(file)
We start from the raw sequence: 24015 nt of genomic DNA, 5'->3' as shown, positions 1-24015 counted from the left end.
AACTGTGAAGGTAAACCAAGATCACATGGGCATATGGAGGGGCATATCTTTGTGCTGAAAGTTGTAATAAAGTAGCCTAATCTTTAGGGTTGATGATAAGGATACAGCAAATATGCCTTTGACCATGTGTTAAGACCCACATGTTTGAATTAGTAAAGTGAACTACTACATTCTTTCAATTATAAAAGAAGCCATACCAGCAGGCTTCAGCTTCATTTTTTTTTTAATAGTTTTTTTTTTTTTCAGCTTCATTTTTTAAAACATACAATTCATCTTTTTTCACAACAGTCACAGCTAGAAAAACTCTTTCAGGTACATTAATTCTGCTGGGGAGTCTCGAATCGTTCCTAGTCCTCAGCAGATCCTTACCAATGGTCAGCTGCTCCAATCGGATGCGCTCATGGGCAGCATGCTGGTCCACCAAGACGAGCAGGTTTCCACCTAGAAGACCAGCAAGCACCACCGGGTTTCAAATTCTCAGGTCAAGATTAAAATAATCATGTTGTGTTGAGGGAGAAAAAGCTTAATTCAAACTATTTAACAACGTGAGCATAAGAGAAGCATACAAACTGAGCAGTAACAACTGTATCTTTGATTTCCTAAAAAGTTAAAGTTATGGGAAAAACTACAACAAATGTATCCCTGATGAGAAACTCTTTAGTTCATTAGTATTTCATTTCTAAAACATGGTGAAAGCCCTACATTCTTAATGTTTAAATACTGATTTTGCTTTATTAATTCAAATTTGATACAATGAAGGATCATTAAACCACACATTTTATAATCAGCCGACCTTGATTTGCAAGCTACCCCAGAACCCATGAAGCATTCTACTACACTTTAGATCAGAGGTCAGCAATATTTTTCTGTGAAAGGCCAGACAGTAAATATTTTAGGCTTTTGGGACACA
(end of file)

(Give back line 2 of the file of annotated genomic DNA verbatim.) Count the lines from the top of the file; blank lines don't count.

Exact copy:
AACTGTGAAGGTAAACCAAGATCACATGGGCATATGGAGGGGCATATCTTTGTGCTGAAAGTTGTAATAAAGTAGCCTAATCTTTAGGGTTGATGATAAGGATACAGCAAATATGCCTTTGACCATGTGTTAAGACCCACATGTTTGAATTAGTAAAGTGAACTACTACATTCTTTCAATTATAAAAGAAGCCATACCAGCAGGCTTCAGCTTCATTTTTTTTTTAATAGTTTTTTTTTTTTTCAGCTTCATTTTTTAAAACATACAATTCATCTTTTTTCACAACAGTCACAGCTAGAAAAACTCTTTCAGGTACATTAATTCTGCTGGGGAGTCTCGAATCGTTCCTAGTCCTCAGCAGATCCTTACCAATGGTCAGCTGCTCCAATCGGATGCGCTCATGGGCAGCATGCTGGTCCACCAAGACGAGCAGGTTTCCACCTAGAAGACCAGCAAGCACCACCGGGTTTCAAATTCTCAGGTCAAGATTAAAATAATCATGTTGTGTTGAGGGAGAAAAAGCTTAATTCAAACTATTTAACAACGTGAGCATAAGAGAAGCATACAAACTGAGCAGTAACAACTGTATCTTTGATTTCCTAAAAAGTTAAAGTTATGGGAAAAACTACAACAAATGTATCCCTGATGAGAAACTCTTTAGTTCATTAGTATTTCATTTCTAAAACATGGTGAAAGCCCTACATTCTTAATGTTTAAATACTGATTTTGCTTTATTAATTCAAATTTGATACAATGAAGGATCATTAAACCACACATTTTATAATCAGCCGACCTTGATTTGCAAGCTACCCCAGAACCCATGAAGCATTCTACTACACTTTAGATCAGAGGTCAGCAATATTTTTCTGTGAAAGGCCAGACAGTAAATATTTTAGGCTTTTGGGACACA